It’s been a truly wild ride, fellow fannibals, and let me be the first to say I’m glad to be with you all, here at the end of all things. There was no end to my speculation last week regarding how the finale would turn out, but I’m not sure if anyone could have predicted this particular ending.
Spoilers after the jump, and a trigger warning for suicide, gore, heavily implied auto-cannibalism, and other Hannibal-typical content.
Holy fuckballs, kiddos, this episode was fast-paced, intense, and downright difficult to watch in places. The final pieces of the Red Dragon story are falling into place, and with only one more episode of the show to go (c’mon, internet streaming websites, there’s still time to rescue it), I’m still on the edge of my seat wondering what’s going to happen next.
Like I said, though, this ep was really hard to watch: trigger warning for cannibalism, gruesome violence, body horror, and general awfulness (and spoilers) after the jump.
As we pointed out a couple weeks ago, there’s a bit of confusion regarding the titles of a few of Blake’s paintings in the source material. No, it’s not the same title as last week. This week we spend a lot of time with Bedelia and Reba, two contrasting women who are clothed with and in the celestial radiation of their serial killer men. Will’s still on the trail of the Tooth Fairy, and Hannibal’s up to something. So let’s dive in, shall we?
Scariness and spoilers below, as well as some violence, mild gore, and general Hannibal-ness.
Our plot train has left the station and continues to chug along in this week’s episode of Hannibal. “Dolce” is both a meal course and a musical term: for food it means sweet, in music it means sweetly and softly. While many elements of this episode gave the illusion of sweetness and delicacy, its ending was far from it.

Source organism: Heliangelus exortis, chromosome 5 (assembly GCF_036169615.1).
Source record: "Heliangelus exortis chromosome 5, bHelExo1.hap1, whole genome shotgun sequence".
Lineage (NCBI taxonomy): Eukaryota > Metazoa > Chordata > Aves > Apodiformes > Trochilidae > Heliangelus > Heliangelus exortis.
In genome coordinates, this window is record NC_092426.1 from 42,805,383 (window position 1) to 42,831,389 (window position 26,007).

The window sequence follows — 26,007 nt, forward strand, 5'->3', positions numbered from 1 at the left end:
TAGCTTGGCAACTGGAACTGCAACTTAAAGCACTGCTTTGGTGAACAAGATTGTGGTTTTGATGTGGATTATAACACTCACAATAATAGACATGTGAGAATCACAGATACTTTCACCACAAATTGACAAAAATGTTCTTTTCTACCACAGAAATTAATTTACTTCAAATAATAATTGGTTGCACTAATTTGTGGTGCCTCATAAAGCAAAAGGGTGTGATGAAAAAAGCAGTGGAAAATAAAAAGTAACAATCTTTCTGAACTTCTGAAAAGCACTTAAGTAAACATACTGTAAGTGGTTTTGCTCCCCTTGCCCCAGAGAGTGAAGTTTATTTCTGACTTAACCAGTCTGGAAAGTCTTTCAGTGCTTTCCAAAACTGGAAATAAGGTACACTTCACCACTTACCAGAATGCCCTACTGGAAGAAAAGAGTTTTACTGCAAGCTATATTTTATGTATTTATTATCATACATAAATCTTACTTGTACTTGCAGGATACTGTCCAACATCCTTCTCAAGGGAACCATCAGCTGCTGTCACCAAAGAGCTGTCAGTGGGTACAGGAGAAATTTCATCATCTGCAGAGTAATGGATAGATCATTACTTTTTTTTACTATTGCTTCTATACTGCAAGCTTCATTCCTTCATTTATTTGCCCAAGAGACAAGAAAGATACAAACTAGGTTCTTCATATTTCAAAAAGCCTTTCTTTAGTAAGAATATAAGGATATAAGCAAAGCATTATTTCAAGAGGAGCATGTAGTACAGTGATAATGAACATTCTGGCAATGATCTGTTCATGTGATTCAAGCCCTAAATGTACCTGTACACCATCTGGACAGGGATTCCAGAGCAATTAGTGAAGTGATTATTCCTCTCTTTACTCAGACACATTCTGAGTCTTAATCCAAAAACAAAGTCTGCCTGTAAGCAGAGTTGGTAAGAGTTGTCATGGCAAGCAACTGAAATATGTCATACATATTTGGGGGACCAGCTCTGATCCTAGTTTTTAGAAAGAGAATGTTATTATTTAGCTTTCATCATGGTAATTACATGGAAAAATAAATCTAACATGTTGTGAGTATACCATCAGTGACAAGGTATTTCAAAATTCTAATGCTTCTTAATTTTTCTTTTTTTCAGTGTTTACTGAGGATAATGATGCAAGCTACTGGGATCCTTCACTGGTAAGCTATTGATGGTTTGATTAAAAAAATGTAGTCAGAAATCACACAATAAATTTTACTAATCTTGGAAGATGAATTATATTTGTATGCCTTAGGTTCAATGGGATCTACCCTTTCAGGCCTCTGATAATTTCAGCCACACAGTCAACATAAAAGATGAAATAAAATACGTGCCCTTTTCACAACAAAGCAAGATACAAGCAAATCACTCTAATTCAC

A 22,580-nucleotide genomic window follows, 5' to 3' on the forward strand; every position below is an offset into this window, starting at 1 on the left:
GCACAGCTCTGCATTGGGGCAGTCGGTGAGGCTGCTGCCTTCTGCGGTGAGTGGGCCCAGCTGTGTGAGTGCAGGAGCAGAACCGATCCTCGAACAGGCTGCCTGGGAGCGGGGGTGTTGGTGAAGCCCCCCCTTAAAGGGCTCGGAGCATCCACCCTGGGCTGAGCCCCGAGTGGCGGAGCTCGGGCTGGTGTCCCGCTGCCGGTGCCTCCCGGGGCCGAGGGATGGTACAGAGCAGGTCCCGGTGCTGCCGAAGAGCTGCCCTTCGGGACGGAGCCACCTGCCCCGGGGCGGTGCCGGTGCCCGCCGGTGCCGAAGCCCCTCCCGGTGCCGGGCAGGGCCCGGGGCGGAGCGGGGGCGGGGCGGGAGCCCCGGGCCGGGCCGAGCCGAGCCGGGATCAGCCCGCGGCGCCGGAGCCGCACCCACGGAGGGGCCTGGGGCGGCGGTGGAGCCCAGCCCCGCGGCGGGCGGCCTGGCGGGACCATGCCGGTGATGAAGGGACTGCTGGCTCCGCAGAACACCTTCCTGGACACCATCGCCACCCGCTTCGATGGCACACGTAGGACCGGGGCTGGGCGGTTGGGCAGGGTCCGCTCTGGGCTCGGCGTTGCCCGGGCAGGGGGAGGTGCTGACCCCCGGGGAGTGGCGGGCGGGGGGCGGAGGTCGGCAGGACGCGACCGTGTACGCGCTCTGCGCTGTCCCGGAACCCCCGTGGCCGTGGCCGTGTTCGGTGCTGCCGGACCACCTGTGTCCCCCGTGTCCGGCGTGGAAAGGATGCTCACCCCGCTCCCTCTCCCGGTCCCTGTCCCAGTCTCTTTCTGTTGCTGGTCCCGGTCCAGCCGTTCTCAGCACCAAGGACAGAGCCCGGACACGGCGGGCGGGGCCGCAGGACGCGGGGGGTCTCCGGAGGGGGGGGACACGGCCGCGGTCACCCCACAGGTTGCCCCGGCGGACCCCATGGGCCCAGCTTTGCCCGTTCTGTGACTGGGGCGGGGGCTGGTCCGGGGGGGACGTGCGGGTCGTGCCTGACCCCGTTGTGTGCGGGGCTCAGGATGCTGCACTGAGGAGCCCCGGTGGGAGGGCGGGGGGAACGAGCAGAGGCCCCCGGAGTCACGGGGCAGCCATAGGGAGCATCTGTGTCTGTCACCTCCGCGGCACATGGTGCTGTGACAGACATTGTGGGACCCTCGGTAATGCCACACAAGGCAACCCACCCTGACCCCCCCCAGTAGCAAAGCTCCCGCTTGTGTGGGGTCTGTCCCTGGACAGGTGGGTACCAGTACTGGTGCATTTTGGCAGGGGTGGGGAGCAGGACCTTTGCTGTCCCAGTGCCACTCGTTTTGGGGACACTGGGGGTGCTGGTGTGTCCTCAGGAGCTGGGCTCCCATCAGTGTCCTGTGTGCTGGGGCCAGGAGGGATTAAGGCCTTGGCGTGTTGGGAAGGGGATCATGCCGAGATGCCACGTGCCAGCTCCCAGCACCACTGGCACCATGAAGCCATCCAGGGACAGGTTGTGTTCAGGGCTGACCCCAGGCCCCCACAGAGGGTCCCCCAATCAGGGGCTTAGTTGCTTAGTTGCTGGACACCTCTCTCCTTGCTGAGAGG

Spoilers, trigger warnings for gore and the usual Hannibal fare below!
A “Secondo” is a formal Italian meal’s second true course, and usually has a meat or fish dish. Think something like turkey, salmon, steak, or lamb. And fittingly, it’s in this episode that we get our first real mentions of lambs, a nice homage to Silence of the Lambs.
While last week gave us a pretty meditative and surreal episode, this week is much more plot-heavy. Hannibal and Bedelia get up to their usual shenanigans in Italy (murder and psychoanalyzing murderers), Will Graham travels to Hannibal’s childhood home in Lithuania, and Jack comes to Italy searching for Will.
Spoilers and the usual Hannibal trigger warnings below (gore, cannibalism, lots of snails, artsy crime scenes, you know the drill).
If you’ve ever been to a marginally fancy restaurant (or, like, an Olive Garden), you know that “antipasto” essentially refers to an appetizer. While last season’s cuisine-terminology titles sometimes didn’t seem to be relevant to their episodes, an appetizer is exactly what we got last night.
Spoilers for last night’s episode, and all the prerequisite trigger warnings for Hannibal (cannibalism, gaslighting/emotional abuse, general gore and violence, you know the deal).
Lordy, lordy. It seems like forever since the dramatic and murderiffic finale of Hannibal‘s second season aired, and in the time that’s passed I almost forgot how hyped I can get about this freaky-ass show. Continue reading →
In the second to last episode of the season, we focus heavily on the relationship between Will and Hannibal. We’re also treated to the return of Dr. Du Maurier, and what might be the final act in the story of Mason Verger. This episode was intense and dark, but I couldn’t help but be delighted by how funny it was. Maybe Hannibal’s done a number on my sense of humor.
Some fairly intense drug-fueled self-harm, plus the usual Hannibal trigger warnings, after the cut. Also, spoilers! Continue reading →
While last week’s season premiere was heavily concerned with reminding us of just how much hot water Will Graham’s sitting in, this week’s episode, “Sakizuke”, gives us much more to chew on. Although Will is still very much in the spotlight, this episode offers us more insight into Hannibal’s mind, and Dr. Bedelia Du Maurier gets to be a badass.
Don’t be like me and watch this right before you try to go to bed. Consider this your requisite violence, gore, cannibalism, horror trigger warning. This ain’t for the weak-stomached, folks.